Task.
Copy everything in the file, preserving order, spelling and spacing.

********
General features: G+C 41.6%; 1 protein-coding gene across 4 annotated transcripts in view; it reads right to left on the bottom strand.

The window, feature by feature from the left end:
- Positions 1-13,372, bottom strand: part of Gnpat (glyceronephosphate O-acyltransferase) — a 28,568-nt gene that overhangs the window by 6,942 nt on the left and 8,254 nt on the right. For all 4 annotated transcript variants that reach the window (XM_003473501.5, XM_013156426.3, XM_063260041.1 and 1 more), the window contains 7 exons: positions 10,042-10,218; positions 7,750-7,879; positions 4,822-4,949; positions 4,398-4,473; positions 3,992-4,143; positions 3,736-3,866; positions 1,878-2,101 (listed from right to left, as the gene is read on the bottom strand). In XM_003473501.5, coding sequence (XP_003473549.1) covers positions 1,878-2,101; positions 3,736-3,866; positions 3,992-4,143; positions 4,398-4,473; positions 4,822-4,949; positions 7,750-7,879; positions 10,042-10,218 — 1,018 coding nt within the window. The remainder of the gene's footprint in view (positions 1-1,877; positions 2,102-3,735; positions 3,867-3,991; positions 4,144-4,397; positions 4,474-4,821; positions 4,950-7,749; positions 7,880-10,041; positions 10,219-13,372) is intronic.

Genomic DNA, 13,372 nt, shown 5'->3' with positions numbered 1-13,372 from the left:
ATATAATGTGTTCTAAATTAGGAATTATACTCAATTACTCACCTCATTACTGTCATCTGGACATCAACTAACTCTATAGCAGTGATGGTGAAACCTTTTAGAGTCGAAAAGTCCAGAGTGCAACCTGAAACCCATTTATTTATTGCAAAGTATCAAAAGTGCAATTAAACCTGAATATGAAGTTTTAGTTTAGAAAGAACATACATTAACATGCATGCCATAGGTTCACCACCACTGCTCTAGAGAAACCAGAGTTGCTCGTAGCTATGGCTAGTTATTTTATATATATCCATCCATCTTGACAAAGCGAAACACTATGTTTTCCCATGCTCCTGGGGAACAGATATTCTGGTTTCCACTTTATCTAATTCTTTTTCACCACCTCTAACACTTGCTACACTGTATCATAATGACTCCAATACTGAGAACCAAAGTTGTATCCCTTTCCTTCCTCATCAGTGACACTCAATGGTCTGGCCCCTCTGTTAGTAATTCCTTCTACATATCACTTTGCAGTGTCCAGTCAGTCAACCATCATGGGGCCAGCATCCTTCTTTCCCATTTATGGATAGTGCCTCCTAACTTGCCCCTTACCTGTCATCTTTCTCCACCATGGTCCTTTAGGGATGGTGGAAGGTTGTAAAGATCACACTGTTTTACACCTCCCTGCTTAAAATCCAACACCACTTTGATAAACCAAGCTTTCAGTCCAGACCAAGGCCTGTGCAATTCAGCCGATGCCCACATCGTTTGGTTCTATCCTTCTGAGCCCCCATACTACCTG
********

General features: G+C 41.6%; 1 protein-coding gene across 4 annotated transcripts in view; it reads right to left on the bottom strand.

The window, feature by feature from the left end:
- Positions 1-13,372, bottom strand: part of Gnpat (glyceronephosphate O-acyltransferase) — a 28,568-nt gene that overhangs the window by 6,942 nt on the left and 8,254 nt on the right. For all 4 annotated transcript variants that reach the window (XM_003473501.5, XM_013156426.3, XM_063260041.1 and 1 more), the window contains 7 exons: positions 10,042-10,218; positions 7,750-7,879; positions 4,822-4,949; positions 4,398-4,473; positions 3,992-4,143; positions 3,736-3,866; positions 1,878-2,101 (listed from right to left, as the gene is read on the bottom strand). In XM_003473501.5, coding sequence (XP_003473549.1) covers positions 1,878-2,101; positions 3,736-3,866; positions 3,992-4,143; positions 4,398-4,473; positions 4,822-4,949; positions 7,750-7,879; positions 10,042-10,218 — 1,018 coding nt within the window. The remainder of the gene's footprint in view (positions 1-1,877; positions 2,102-3,735; positions 3,867-3,991; positions 4,144-4,397; positions 4,474-4,821; positions 4,950-7,749; positions 7,880-10,041; positions 10,219-13,372) is intronic.

Genomic DNA, 13,372 nt, shown 5'->3' with positions numbered 1-13,372 from the left:
ATATAATGTGTTCTAAATTAGGAATTATACTCAATTACTCACCTCATTACTGTCATCTGGACATCAACTAACTCTATAGCAGTGATGGTGAAACCTTTTAGAGTCGAAAAGTCCAGAGTGCAACCTGAAACCCATTTATTTATTGCAAAGTATCAAAAGTGCAATTAAACCTGAATATGAAGTTTTAGTTTAGAAAGAACATACATTAACATGCATGCCATAGGTTCACCACCACTGCTCTAGAGAAACCAGAGTTGCTCGTAGCTATGGCTAGTTATTTTATATATATCCATCCATCTTGACAAAGCGAAACACTATGTTTTCCCATGCTCCTGGGGAACAGATATTCTGGTTTCCACTTTATCTAATTCTTTTTCACCACCTCTAACACTTGCTACACTGTATCATAATGACTCCAATACTGAGAACCAAAGTTGTATCCCTTTCCTTCCTCATCAGTGACACTCAATGGTCTGGCCCCTCTGTTAGTAATTCCTTCTACATATCACTTTGCAGTGTCCAGTCAGTCAACCATCATGGGGCCAGCATCCTTCTTTCCCATTTATGGATAGTGCCTCCTAACTTGCCCCTTACCTGTCATCTTTCTCCACCATGGTCCTTTAGGGATGGTGGAAGGTTGTAAAGATCACACTGTTTTACACCTCCCTGCTTAAAATCCAACACCACTTTGATAAACCAAGCTTTCAGTCCAGACCAAGGCCTGTGCAATTCAGCCGATGCCCACATCGTTTGGTTCTATCCTTCTGAGCCCCCATACTACCTG